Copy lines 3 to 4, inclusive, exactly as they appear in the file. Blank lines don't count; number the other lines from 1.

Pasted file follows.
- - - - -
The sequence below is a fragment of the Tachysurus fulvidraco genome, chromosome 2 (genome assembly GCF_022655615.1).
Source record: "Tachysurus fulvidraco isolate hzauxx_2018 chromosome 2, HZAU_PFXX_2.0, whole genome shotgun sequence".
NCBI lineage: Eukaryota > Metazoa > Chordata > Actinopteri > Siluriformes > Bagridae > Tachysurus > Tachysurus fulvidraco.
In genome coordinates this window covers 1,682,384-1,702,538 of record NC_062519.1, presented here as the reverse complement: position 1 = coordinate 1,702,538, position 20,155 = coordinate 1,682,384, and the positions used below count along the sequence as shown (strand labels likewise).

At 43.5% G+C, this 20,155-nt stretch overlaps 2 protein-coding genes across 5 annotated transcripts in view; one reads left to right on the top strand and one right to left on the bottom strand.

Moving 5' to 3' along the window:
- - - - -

NCBI lineage: Eukaryota > Metazoa > Chordata > Actinopteri > Siluriformes > Bagridae > Tachysurus > Tachysurus fulvidraco.
In genome coordinates this window covers 1,682,384-1,702,538 of record NC_062519.1, presented here as the reverse complement: position 1 = coordinate 1,702,538, position 20,155 = coordinate 1,682,384, and the positions used below count along the sequence as shown (strand labels likewise).